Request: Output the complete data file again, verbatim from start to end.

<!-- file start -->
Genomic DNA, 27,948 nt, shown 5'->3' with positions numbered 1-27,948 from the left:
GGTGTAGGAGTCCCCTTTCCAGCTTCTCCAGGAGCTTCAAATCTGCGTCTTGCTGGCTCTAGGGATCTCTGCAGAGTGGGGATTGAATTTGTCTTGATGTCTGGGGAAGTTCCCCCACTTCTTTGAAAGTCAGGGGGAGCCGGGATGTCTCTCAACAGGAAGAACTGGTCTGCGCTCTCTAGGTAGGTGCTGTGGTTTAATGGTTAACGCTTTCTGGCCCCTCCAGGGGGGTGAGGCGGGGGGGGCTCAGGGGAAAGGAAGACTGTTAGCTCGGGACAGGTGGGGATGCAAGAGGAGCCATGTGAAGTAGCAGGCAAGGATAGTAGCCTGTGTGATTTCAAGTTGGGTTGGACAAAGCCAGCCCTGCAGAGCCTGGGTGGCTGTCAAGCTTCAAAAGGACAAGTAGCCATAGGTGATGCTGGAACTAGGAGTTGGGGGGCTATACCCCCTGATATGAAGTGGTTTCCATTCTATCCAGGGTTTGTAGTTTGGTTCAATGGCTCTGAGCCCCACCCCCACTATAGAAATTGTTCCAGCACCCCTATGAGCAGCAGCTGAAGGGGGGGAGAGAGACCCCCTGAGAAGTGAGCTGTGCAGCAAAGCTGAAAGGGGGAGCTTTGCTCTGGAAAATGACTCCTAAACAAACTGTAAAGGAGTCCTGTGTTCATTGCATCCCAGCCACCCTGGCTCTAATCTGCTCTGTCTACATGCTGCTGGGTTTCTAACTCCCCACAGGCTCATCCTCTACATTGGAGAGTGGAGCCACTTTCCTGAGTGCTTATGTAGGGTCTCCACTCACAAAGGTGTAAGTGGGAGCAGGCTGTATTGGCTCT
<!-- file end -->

Genomic DNA, 27,948 nt, shown 5'->3' with positions numbered 1-27,948 from the left:
GGTGTAGGAGTCCCCTTTCCAGCTTCTCCAGGAGCTTCAAATCTGCGTCTTGCTGGCTCTAGGGATCTCTGCAGAGTGGGGATTGAATTTGTCTTGATGTCTGGGGAAGTTCCCCCACTTCTTTGAAAGTCAGGGGGAGCCGGGATGTCTCTCAACAGGAAGAACTGGTCTGCGCTCTCTAGGTAGGTGCTGTGGTTTAATGGTTAACGCTTTCTGGCCCCTCCAGGGGGGTGAGGCGGGGGGGGCTCAGGGGAAAGGAAGACTGTTAGCTCGGGACAGGTGGGGATGCAAGAGGAGCCATGTGAAGTAGCAGGCAAGGATAGTAGCCTGTGTGATTTCAAGTTGGGTTGGACAAAGCCAGCCCTGCAGAGCCTGGGTGGCTGTCAAGCTTCAAAAGGACAAGTAGCCATAGGTGATGCTGGAACTAGGAGTTGGGGGGCTATACCCCCTGATATGAAGTGGTTTCCATTCTATCCAGGGTTTGTAGTTTGGTTCAATGGCTCTGAGCCCCACCCCCACTATAGAAATTGTTCCAGCACCCCTATGAGCAGCAGCTGAAGGGGGGGAGAGAGACCCCCTGAGAAGTGAGCTGTGCAGCAAAGCTGAAAGGGGGAGCTTTGCTCTGGAAAATGACTCCTAAACAAACTGTAAAGGAGTCCTGTGTTCATTGCATCCCAGCCACCCTGGCTCTAATCTGCTCTGTCTACATGCTGCTGGGTTTCTAACTCCCCACAGGCTCATCCTCTACATTGGAGAGTGGAGCCACTTTCCTGAGTGCTTATGTAGGGTCTCCACTCACAAAGGTGTAAGTGGGAGCAGGCTGTATTGGCTCT